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With both a new year and a new semester beginning, it’s the perfect time to find new ways to stay on top of assignments and organize your daily tasks. To get you on track, here’s a guide to help you weigh the pros and cons of four different organization methods.

Google Calendar

What you’re looking for: a time-blocking technique.


Google Calendar is easy to connect to your Google account. You can add events, block out your time visually, and modify events seamlessly. You can also invite others and allow them to respond to events that you’re hosting, like a study break or a meeting. The online calendar syncs between devices, so you can access it from anywhere. If you’re part of a club or an organization, you can also direct anyone who needs to meet with you to your Google calendar so they can see when you’re both free!


It’s harder to just put “tasks” into your calendar. Google has a own to-do list widget, but it’s separate from the calendar, so you can’t view them side by side. Therefore, you won’t be able to see what you need on your calendar to do unless you block a time for it.

Best tip: Color-code your time slots to make it clear what each event is without even having to read the description. For example, classes can be purple, while homework and workouts can be green and yellow, respectively.

Substitute: Not convinced by Google Calendar? You can use your device’s manual calendar, like iCal for Apple or Calendar for Microsoft Windows.


What you’re looking for: a flexible task-oriented approach


Notion is a collaborative online program, so you’re able to share your plans with others and access your schedule anywhere. It has a minimalistic interface that’s easy to navigate and it’s pretty aesthetically pleasing, with the added ability to identify tasks or notes with emojis, as well as incorporate code if you so wish. You can assign tasks to yourself and track your progress, filing them under categories like “Not Started,” “In Progress,” and “Complete.”


Since it’s not a conventional calendar, if you have a recurring event, you’ll have to write it in as many times as you want it to appear. Similarly, although Notion embeds other platforms, it’s pretty self-contained, so you have to set everything up yourself. If someone invites you to a Google event, for example, you have to write that in as opposed to being able to automatically add it to your calendar. Notion is also still a relatively new platform, which means that it still has some kinks to work out and it takes some getting used to.

Best tip: You can also tag your tasks with priority to help you organize which ones to complete first. Students can get a free upgrade to a Personal Pro plan that allows unlimited file uploads and tracks version history.

Substitute: Any online or physical to-do list will have the same idea as Notion. Many platforms, such as Todoist, allow you to categorize tasks and check them off as you go, though the opportunity for collaboration may vary depending on the application you choose.

Eisenhower Matrix

What you’re looking for: a more concrete task-oriented approach


The Eisenhower Matrix, explained more in-depth here, is a way of categorizing your tasks that can be created with any sheet of paper or online template. You separate tasks into a matrix with columns that say “Urgent and “Less urgent” and rows titled “Important” and “Less important”—while the original convention is that each box is designated “do now,” “schedule,” “delegate,” or “skip.” You can decide how you want to deal with each category; for example, delegating might not be an option. The matrix provides a visual and organized approach to tackling what might be a full schedule and allows you to properly prioritize your work.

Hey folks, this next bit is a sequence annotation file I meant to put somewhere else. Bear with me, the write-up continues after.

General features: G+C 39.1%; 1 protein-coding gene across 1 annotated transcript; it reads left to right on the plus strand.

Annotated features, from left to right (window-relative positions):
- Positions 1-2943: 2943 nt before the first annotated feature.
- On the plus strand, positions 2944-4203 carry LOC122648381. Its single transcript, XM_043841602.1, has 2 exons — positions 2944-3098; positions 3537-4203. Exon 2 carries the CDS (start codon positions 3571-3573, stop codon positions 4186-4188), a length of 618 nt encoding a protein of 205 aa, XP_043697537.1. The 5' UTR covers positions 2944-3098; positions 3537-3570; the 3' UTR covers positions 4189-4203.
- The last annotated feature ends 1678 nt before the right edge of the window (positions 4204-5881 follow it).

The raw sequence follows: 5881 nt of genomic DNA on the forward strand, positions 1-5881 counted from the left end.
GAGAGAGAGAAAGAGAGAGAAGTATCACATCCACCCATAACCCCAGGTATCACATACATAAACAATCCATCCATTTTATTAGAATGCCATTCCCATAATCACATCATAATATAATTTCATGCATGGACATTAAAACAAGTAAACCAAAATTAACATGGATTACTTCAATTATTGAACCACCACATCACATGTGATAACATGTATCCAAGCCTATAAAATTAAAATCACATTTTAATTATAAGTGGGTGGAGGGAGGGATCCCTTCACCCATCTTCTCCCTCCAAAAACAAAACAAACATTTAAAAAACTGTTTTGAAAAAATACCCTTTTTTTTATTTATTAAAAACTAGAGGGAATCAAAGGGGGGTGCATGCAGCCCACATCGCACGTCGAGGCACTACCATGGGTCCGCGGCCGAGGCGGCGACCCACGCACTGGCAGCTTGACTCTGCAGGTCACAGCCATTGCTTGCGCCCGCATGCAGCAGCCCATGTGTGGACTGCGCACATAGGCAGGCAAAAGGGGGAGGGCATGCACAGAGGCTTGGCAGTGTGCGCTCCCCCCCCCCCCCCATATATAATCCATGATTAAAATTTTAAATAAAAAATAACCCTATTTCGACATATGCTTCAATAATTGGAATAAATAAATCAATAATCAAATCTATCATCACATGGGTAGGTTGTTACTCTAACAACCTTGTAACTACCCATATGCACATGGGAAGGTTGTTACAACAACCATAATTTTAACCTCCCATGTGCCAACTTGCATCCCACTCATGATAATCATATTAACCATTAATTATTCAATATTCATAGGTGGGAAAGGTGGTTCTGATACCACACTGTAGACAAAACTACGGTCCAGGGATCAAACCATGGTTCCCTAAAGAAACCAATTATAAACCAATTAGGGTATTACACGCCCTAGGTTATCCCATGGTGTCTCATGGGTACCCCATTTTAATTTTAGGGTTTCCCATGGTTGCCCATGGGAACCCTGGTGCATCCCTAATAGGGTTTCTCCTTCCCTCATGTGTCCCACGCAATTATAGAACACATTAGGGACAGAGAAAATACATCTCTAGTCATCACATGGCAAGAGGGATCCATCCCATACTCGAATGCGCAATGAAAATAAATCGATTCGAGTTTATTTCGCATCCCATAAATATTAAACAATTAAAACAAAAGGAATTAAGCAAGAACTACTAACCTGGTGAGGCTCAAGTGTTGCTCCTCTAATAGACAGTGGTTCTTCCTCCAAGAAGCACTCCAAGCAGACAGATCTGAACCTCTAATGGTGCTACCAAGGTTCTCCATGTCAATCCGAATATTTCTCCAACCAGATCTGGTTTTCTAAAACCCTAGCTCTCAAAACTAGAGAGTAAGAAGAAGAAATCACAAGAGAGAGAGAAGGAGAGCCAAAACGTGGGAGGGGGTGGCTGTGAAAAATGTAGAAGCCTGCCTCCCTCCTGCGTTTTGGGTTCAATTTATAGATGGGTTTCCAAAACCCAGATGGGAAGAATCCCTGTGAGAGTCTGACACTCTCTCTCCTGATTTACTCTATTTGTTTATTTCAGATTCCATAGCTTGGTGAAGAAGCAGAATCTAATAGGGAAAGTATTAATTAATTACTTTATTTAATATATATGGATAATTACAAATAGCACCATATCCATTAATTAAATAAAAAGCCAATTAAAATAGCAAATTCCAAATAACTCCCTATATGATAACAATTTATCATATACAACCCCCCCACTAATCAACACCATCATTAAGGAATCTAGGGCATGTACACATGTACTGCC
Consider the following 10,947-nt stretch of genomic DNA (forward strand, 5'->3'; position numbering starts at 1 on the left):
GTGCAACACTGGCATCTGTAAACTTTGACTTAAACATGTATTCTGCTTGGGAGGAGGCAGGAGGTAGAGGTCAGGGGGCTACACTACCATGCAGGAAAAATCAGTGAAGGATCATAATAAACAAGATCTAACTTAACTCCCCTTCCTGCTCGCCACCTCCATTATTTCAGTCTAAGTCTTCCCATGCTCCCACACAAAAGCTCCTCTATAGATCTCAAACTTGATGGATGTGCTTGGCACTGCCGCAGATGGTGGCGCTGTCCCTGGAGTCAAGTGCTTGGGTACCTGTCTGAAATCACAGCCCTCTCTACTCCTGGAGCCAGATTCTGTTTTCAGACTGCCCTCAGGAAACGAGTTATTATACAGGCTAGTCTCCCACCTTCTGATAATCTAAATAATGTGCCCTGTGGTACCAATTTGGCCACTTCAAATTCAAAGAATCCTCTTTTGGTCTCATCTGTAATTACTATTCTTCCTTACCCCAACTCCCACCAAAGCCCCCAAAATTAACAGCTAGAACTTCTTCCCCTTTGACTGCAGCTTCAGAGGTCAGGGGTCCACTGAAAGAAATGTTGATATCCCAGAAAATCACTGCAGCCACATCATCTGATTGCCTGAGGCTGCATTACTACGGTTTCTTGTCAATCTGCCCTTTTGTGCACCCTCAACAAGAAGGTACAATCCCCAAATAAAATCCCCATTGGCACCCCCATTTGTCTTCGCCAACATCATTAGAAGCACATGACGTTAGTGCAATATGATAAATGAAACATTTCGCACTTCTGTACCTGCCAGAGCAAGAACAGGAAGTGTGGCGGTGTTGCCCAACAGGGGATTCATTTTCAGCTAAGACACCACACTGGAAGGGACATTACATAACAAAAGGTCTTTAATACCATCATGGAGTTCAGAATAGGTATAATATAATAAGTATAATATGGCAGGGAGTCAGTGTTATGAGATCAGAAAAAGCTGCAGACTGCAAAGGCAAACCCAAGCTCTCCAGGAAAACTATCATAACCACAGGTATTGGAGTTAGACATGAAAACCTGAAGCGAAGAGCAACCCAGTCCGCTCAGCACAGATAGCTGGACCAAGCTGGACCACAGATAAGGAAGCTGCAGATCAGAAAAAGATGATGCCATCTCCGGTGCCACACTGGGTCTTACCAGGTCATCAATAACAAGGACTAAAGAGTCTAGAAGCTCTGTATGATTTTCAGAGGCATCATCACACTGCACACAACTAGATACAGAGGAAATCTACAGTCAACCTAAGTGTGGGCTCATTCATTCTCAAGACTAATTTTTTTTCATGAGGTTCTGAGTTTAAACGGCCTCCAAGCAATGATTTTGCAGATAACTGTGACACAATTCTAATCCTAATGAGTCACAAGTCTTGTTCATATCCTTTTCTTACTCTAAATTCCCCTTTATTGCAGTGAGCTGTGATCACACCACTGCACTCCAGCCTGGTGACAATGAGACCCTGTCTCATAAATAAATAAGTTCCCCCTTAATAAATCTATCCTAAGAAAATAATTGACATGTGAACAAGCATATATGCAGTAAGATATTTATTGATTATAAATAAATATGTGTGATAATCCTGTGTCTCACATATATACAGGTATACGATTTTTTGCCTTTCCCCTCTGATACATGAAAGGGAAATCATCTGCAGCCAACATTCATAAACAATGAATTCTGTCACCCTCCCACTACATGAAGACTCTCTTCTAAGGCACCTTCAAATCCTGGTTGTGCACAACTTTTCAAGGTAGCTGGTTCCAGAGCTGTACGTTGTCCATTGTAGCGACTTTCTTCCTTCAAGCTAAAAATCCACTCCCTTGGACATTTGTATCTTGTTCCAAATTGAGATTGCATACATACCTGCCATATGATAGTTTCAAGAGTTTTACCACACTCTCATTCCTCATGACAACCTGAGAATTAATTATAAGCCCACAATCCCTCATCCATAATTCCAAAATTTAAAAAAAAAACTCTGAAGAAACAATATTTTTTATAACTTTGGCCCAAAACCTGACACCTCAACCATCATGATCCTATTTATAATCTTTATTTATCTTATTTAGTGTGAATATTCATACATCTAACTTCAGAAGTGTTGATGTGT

It may take some time to determine what setup works best for you, between deciding what tasks go in which boxes and how you want to manage each box. The method depicts priority rather than deadlines, which can make it hard to think long term.

Best tip: Don’t get bogged down in the boxes. Sometimes, to best maintain focus, you need to take a break from an urgent and important task and spend time on another, even a less urgent and unimportant one.

Substitute: Any method of grouping tasks by priority that works best for you. It will help you answer the question, “Where do I begin?”

Physical planner

What you’re looking for: a mixture of everything


First, you get the immediate satisfaction of crossing tasks off your list when you complete them, which is something you might miss out on when it’s digital. Depending on the format of the planner you choose, you’ll likely have space for both a day to day to-do list and a month-long planner. This means that you have room to schedule both events and regular assignments.


It can be a hassle to carry around a physical planner with you every time you want to see what you need to do next. If events change, you’ll have to cross them out, which means if your schedule moves around a lot, your planner may get messy quickly.

Best tip: Devise a standard rule for how you want to organize assignments. Two common ones are writing assignments in the “day” area for when they are assigned and noting their due dates there, or writing assignments in the “day” area on the date they are due.

Substitute: Can’t find any pre-made planners that fit your style? Go for a bullet journal. You can start from scratch with an empty notebook and make sure it looks the way you want it to.

Staff writer Aliza Rabinovitz uses a mix of iCal and an online notes app to create a to-do list and can be contacted at Follow Spectrum on Twitter @CUSpectrum.

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